Beheaders Aren’t Britons.


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Have you watched the video of James Foley’s death? I’ve only watched an edited version on YouTube. As in the original, it fades to black when the knife meets his throat. Prior to this Foley offered a (surely forced) verbal self-flagellation, climaxing with a statement of regret for being American. I’m told that in the full version (which I have no intention of viewing), the film ends with a shot of Foley’s decapitated corpse lying flat in the desert, his head resting on the small of his back.

Of course, by-itself, this episode doesn’t teach us anything new about Muslims, or about the motivating power of the Qur’an. Anyone who has even casually browsed the book will have noted a passage like the following:

“Therefore, when ye meet the Unbelievers (in fight), strike off their heads; at length; then when you have made wide Slaughter among them, carefully tie up the remaining captives: thereafter (is the time for) either generosity or ransom: Until the war lays down its burdens.” – 47:4

Some are calling Mr Foley unwise for having ventured into a desert filled with believers in such a text. I wouldn’t go that far. It is certainly something I would never do, and an intention I would discourage in friends. But there is an undeniably heroic quality to war journalism and – despite what his captors may have intended – Foley’s death has surely further dignified that profession.

This murder isn’t, I’m sad to say, a strictly American matter. While we in Britain had never heard of Foley before the news broke of his execution, we may have been unknowingly familiar with his murderer. In fact (altogether more chillingly), we may have rode the bus with him, sat next to him on the subway; we may have even shook the hand that slit Foley’s throat. His killer, you see, is ‘British’.

I’d like to use this occasion to take issue with something specific. Something broader than this isolated cruelty.

Having a British passport does not make you British. Being born in a Pakistanified hamlet of England does not make you English. To earn these historically illustrious definitions you must be part of the national community, speaks its language and concur with its moral standards. The butcher of Foley, as well as any other Muslim who has departed our shores for Jihad, checked their ‘British’ card at Heathrow.

No line (straight or crooked) can be drawn between these desert savages and Edward Gibbon. Don’t forget that to be called ‘British’ is in no way a small deal. This isn’t Luxembourg. Much of the modern age derives from British innovation. To make the definition of ‘British’ so cheap, to collapse its value to such an extent, betrays in one second a thousand years.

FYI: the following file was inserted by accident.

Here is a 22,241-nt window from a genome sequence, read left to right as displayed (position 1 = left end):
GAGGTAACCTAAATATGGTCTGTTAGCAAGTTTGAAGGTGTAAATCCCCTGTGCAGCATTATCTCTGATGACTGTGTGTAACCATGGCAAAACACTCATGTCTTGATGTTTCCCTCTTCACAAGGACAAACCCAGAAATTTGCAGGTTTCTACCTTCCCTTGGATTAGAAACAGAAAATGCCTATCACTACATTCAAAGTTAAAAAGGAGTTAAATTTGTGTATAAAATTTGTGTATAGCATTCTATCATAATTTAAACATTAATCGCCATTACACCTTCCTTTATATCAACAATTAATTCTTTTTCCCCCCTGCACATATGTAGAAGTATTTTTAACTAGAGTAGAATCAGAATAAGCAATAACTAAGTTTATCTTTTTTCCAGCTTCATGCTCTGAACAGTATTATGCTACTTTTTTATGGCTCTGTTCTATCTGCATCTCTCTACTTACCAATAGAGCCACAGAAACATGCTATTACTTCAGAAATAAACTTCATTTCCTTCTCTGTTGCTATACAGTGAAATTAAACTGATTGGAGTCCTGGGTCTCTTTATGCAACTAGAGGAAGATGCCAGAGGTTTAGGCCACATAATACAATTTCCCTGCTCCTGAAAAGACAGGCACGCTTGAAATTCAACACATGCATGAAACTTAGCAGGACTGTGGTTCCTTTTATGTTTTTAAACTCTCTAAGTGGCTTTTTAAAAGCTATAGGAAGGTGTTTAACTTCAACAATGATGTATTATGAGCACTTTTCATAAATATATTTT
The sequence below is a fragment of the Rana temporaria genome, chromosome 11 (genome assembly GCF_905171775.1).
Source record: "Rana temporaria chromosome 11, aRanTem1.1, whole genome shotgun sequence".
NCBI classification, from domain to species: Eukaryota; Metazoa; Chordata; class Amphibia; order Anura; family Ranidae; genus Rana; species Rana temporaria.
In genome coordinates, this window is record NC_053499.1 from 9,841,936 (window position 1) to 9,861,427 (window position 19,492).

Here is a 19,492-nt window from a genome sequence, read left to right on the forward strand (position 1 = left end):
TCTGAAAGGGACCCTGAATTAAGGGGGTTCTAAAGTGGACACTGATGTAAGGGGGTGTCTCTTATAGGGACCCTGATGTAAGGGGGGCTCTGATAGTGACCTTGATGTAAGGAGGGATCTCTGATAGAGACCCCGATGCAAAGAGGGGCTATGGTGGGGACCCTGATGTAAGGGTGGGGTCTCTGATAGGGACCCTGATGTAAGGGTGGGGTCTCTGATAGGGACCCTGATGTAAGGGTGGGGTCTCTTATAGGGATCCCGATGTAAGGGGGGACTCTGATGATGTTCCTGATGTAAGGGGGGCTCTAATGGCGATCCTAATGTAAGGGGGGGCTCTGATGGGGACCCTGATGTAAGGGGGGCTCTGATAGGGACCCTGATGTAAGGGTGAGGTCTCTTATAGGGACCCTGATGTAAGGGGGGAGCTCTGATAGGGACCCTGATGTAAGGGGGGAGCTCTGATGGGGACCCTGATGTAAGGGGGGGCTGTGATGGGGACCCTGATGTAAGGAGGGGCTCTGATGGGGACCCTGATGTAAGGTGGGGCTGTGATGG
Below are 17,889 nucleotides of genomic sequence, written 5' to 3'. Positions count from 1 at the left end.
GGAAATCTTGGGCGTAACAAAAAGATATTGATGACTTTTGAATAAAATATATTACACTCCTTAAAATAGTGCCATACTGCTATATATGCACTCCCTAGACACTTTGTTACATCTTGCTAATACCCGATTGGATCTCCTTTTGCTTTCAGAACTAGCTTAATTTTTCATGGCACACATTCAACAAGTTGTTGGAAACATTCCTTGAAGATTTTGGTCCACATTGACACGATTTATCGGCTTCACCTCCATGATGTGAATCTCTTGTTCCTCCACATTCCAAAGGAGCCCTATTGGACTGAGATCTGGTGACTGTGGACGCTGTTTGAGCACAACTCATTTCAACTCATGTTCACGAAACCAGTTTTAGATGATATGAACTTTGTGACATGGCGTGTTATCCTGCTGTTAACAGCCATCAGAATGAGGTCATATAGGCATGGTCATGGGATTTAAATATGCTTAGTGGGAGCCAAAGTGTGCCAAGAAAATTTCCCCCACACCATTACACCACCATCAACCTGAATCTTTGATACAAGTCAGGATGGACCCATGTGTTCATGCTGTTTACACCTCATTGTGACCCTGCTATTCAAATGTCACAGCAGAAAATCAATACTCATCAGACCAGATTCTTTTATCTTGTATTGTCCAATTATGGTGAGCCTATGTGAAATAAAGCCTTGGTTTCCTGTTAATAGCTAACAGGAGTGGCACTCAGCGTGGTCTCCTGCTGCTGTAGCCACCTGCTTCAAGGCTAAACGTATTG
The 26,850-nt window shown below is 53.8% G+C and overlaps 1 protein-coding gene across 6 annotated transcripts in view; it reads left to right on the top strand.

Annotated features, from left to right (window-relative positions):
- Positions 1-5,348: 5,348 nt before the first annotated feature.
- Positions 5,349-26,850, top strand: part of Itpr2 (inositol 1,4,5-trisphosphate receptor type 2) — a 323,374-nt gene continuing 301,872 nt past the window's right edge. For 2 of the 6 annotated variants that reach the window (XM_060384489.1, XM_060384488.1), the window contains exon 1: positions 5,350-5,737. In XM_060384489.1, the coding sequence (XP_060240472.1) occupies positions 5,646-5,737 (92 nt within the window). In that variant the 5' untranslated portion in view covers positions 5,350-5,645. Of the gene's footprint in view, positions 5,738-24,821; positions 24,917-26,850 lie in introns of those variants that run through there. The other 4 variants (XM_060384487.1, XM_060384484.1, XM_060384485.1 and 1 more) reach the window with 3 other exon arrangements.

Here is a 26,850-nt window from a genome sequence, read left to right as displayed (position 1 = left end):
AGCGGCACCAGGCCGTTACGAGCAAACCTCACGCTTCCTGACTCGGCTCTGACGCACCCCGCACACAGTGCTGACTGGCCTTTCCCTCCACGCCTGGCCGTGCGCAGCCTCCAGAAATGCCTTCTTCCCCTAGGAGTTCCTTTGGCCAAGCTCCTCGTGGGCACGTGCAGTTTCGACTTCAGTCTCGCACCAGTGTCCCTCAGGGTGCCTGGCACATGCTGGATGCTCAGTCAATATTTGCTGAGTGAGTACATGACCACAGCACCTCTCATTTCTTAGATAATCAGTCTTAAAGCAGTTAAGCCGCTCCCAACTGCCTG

A Coalition to Save the World.


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Islamic State is a grave threat to all humanity and must be killed off before it grows in power and size. To do this requires a re-evaluation of our historic policies in the Middle East and the swift construction of an emergency coalition of partners willing to fight ISIS forces.

In my opinion, the most effective coalition for this project would be a temporary alliance of Assad’s Syria, Kurdistan and the Iranian-backed Shia regions of Iraq.

Learned readers will at once spot that these partners are otherwise opposed to each other tooth and nail. Assad objects to the independence of Kurdish areas of Syria. The aspirations of independent-minded Kurds ordinarily clash with those of Shia Iraqi nationalists and their Iranian patron-regime. Assad’s brand of militant Arab nationalism meanwhile contrasts wildly with the Persian design of Shi’ite collectivism.

All of these points are accurate and all of them are irrelevant. This is a time too desperate for conventional reasoning, and it should not matter to the West whether the solution to ISIS leaves more parochial issues in its wake.

Our only interest is to strangle Islamic State, kill as many of its adherents as possible, and scorch its ideological earth lest it be replicated elsewhere.

The following deal could be offered to Assad:

If you (respecting the non-involvement of Israel and Lebanon) wage war on ISIS and other forms of Islamic militancy, the West will replace or repair the equipment you need to defend a secular state of Syria. By the same token, the existence of your regime will be secured.

The Kurds will need no such bribery and nor should the Shia of Iraq who by now take orders more from Tehran than Baghdad.